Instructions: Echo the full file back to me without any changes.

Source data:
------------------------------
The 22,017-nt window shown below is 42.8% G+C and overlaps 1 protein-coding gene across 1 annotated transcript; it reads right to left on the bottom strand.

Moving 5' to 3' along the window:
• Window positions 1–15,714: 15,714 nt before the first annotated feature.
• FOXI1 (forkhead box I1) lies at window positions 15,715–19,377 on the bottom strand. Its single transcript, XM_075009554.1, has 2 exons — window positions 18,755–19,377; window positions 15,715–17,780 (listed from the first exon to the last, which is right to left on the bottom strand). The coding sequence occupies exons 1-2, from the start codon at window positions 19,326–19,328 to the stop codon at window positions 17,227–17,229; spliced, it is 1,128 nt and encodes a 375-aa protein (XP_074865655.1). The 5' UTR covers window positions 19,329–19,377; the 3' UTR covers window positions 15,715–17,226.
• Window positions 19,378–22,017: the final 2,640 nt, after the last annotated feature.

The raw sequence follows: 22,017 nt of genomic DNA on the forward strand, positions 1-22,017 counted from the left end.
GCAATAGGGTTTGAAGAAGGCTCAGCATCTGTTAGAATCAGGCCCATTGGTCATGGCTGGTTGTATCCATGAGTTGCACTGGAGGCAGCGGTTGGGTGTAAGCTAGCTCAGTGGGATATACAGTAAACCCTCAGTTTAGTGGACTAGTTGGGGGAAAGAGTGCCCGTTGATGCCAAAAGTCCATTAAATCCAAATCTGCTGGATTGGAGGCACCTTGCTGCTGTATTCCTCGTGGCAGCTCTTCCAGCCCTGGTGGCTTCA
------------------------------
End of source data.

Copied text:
The 22,017-nt window shown below is 42.8% G+C and overlaps 1 protein-coding gene across 1 annotated transcript; it reads right to left on the bottom strand.

Moving 5' to 3' along the window:
• Window positions 1–15,714: 15,714 nt before the first annotated feature.
• FOXI1 (forkhead box I1) lies at window positions 15,715–19,377 on the bottom strand. Its single transcript, XM_075009554.1, has 2 exons — window positions 18,755–19,377; window positions 15,715–17,780 (listed from the first exon to the last, which is right to left on the bottom strand). The coding sequence occupies exons 1-2, from the start codon at window positions 19,326–19,328 to the stop codon at window positions 17,227–17,229; spliced, it is 1,128 nt and encodes a 375-aa protein (XP_074865655.1). The 5' UTR covers window positions 19,329–19,377; the 3' UTR covers window positions 15,715–17,226.
• Window positions 19,378–22,017: the final 2,640 nt, after the last annotated feature.

The raw sequence follows: 22,017 nt of genomic DNA on the forward strand, positions 1-22,017 counted from the left end.
GCAATAGGGTTTGAAGAAGGCTCAGCATCTGTTAGAATCAGGCCCATTGGTCATGGCTGGTTGTATCCATGAGTTGCACTGGAGGCAGCGGTTGGGTGTAAGCTAGCTCAGTGGGATATACAGTAAACCCTCAGTTTAGTGGACTAGTTGGGGGAAAGAGTGCCCGTTGATGCCAAAAGTCCATTAAATCCAAATCTGCTGGATTGGAGGCACCTTGCTGCTGTATTCCTCGTGGCAGCTCTTCCAGCCCTGGTGGCTTCA